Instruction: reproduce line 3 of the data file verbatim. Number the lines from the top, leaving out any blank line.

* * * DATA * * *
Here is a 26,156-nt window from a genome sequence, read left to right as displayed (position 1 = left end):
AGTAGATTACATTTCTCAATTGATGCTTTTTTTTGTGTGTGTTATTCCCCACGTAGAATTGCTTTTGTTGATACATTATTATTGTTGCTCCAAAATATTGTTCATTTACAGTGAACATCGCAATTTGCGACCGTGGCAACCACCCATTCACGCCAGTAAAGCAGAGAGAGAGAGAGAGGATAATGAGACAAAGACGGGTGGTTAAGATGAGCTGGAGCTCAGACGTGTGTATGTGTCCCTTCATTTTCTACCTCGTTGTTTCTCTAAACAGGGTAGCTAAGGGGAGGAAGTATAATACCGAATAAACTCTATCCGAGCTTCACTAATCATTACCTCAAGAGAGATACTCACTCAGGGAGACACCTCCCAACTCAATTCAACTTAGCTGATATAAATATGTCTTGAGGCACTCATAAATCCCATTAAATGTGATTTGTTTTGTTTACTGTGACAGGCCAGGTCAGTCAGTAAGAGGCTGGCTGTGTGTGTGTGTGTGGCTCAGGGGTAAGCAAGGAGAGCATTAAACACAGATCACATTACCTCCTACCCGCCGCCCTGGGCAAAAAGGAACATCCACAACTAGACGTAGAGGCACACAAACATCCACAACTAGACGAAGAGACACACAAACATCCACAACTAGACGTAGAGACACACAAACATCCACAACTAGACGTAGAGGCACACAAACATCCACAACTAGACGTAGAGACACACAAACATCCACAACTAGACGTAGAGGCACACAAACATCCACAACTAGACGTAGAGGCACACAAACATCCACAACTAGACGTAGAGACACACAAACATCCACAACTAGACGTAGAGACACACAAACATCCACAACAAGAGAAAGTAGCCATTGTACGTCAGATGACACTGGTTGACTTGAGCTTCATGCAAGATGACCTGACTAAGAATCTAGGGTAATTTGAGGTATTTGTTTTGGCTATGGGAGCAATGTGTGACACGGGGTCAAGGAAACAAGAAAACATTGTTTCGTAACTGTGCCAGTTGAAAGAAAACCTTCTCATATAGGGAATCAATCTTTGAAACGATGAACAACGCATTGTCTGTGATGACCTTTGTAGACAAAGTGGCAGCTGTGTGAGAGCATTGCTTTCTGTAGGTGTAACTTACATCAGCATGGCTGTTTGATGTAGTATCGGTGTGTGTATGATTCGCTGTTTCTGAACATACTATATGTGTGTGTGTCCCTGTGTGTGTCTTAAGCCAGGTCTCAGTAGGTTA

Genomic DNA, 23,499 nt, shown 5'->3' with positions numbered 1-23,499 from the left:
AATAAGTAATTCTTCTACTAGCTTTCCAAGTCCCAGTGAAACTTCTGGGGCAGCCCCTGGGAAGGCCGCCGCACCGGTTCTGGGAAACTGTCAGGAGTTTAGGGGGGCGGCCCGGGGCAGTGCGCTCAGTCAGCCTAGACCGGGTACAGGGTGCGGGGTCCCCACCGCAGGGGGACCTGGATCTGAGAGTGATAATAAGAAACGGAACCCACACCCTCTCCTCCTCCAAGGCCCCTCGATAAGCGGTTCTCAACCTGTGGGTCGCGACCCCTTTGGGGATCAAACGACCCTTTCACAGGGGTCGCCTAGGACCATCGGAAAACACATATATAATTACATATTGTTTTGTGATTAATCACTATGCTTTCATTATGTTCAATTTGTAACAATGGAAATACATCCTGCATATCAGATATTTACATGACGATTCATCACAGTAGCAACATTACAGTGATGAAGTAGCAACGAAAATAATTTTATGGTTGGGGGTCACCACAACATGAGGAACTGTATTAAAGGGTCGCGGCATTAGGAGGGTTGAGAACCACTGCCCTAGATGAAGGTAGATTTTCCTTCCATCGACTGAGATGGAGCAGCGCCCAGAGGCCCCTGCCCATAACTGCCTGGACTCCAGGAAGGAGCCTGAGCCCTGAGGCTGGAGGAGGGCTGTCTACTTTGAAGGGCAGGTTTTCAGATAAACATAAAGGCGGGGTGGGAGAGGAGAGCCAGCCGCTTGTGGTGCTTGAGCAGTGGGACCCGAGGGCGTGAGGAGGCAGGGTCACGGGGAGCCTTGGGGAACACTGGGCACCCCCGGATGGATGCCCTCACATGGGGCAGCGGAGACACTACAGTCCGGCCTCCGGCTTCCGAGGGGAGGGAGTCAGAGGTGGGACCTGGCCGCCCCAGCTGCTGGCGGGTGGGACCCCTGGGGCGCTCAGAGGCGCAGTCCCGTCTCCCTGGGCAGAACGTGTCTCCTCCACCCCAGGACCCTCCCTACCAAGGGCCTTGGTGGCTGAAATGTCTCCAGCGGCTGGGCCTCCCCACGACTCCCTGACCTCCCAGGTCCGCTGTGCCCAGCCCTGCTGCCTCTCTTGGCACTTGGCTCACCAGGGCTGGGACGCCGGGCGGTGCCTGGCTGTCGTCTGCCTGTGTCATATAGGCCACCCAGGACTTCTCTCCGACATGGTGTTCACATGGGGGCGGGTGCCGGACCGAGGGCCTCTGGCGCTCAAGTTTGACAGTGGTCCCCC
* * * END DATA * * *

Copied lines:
Genomic DNA, 23,499 nt, shown 5'->3' with positions numbered 1-23,499 from the left: